’87 All Black series: Sir Brian Lochore

To mark the 30-year anniversary of New Zealand winning the 1987 inaugural Rugby World Cup, Beyond the Mark will share memories from some of the All Black players’ and administrators’ over the coming weeks. 

Tell us a little about what you’re up to these days? 

At the end of June, Pam and I transferred our share of the farming operation over to my son and daughter and their spouses.  We still live on the farm in a renovated brick house which is very comfortable. Nothing has changed for me.  I am still working on the farm doing things I can do and am really enjoying it.

Fondest memories of the 1987 World Cup campaign?

My fondest memories of the 1987 World Cup campaign was how the NZ’ers embraced the cup.  I will never forget the numbers of people at the Poenamu Hotel to wish us well as we got on the bus – I knew with that support we couldn’t get beaten.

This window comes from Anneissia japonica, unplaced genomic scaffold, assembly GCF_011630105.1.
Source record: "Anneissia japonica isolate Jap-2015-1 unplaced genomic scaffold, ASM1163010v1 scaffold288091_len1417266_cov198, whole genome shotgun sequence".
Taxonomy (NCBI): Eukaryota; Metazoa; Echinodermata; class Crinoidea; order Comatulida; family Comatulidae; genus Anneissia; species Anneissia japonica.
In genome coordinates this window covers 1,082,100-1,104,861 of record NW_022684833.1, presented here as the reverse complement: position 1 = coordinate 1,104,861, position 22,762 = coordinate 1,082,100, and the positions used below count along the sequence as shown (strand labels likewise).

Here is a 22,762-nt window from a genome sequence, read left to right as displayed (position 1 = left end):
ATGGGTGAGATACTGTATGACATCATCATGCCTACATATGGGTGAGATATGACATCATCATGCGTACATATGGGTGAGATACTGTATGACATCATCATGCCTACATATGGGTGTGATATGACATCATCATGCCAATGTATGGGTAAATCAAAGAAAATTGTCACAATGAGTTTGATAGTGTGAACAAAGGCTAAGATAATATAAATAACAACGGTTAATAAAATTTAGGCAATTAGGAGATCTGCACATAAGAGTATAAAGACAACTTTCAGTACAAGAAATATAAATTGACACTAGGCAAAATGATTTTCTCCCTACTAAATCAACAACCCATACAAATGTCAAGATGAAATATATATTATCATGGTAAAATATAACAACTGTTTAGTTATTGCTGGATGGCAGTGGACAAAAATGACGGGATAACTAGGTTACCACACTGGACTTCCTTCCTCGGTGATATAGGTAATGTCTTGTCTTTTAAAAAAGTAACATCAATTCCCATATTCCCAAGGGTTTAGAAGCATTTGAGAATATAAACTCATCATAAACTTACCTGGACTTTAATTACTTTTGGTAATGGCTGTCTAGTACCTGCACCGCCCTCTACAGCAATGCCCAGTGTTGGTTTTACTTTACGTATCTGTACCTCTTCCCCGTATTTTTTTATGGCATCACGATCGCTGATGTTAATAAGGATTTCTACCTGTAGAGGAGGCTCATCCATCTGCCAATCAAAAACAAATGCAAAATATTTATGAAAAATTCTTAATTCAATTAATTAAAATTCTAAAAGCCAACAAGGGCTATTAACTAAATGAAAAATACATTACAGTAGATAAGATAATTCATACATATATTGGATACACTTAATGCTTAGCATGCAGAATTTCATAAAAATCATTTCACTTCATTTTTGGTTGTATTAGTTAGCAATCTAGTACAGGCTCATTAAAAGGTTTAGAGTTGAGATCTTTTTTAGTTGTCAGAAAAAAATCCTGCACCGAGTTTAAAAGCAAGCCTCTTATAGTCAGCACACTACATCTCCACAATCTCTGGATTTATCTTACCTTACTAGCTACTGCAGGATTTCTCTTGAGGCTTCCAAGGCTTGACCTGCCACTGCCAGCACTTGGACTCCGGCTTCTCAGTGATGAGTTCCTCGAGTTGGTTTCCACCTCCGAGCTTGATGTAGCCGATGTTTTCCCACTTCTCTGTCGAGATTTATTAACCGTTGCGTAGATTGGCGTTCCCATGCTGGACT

Best and worst roomie in ’87 and why?

I didn’t have a best and worst “roomie” as I always had a room on my own.

Why do you think the ’87 team was so successful? 

Our team was so successful because they were the fittest team in the tournament and that was because of the self motivation of each player doing their own preparation. I believe self motivation is the best motivation, by far.  To be fitter than any opponent.

What advice would you give to the modern day rugby player?

My advice to modern day players would be the 3 Ps – Practice – Preparation – Performance,  and do something outside of rugby that could be useful for you in the future, or, do something you enjoy for yourself.

Would you have liked to play in the professional era and why?

I am happy with my amateur career .  I guess I could have enjoyed it,  but my life would have been very different as it would have been difficult to have retained a farming career.

What’s your biggest dislike in today’s rugby environment?

My biggest dislike in today’s rugby environment is the scrums.  Every time the ref calls for a scrum it’s like having ‘smoko’ they all amble over to the mark, usually one of the prop goes down, so they all wait, the water comes on, they have a drink and a spell – the clock ticks on – scrum collapses and we reset and then there is an obscure penalty. Rolling maul is very close behind the scrum.

Photo credit: Radio Sport


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